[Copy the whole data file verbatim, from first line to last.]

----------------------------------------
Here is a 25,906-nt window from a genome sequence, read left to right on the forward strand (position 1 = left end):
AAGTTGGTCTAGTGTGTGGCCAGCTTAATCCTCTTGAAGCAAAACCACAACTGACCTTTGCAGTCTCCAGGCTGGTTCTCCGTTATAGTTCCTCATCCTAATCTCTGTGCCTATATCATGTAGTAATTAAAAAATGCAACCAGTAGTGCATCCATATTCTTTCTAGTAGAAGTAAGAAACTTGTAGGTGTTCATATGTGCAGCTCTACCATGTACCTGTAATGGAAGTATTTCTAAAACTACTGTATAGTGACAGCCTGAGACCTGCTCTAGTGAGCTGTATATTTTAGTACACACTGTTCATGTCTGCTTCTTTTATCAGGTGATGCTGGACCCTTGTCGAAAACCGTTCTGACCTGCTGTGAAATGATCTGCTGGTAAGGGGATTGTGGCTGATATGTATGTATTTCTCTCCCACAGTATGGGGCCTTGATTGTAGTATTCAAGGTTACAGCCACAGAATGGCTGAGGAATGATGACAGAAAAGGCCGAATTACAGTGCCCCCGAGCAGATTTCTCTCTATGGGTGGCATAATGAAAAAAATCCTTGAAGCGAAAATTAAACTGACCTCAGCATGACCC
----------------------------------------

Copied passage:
Here is a 25,906-nt window from a genome sequence, read left to right on the forward strand (position 1 = left end):
AAGTTGGTCTAGTGTGTGGCCAGCTTAATCCTCTTGAAGCAAAACCACAACTGACCTTTGCAGTCTCCAGGCTGGTTCTCCGTTATAGTTCCTCATCCTAATCTCTGTGCCTATATCATGTAGTAATTAAAAAATGCAACCAGTAGTGCATCCATATTCTTTCTAGTAGAAGTAAGAAACTTGTAGGTGTTCATATGTGCAGCTCTACCATGTACCTGTAATGGAAGTATTTCTAAAACTACTGTATAGTGACAGCCTGAGACCTGCTCTAGTGAGCTGTATATTTTAGTACACACTGTTCATGTCTGCTTCTTTTATCAGGTGATGCTGGACCCTTGTCGAAAACCGTTCTGACCTGCTGTGAAATGATCTGCTGGTAAGGGGATTGTGGCTGATATGTATGTATTTCTCTCCCACAGTATGGGGCCTTGATTGTAGTATTCAAGGTTACAGCCACAGAATGGCTGAGGAATGATGACAGAAAAGGCCGAATTACAGTGCCCCCGAGCAGATTTCTCTCTATGGGTGGCATAATGAAAAAAATCCTTGAAGCGAAAATTAAACTGACCTCAGCATGACCC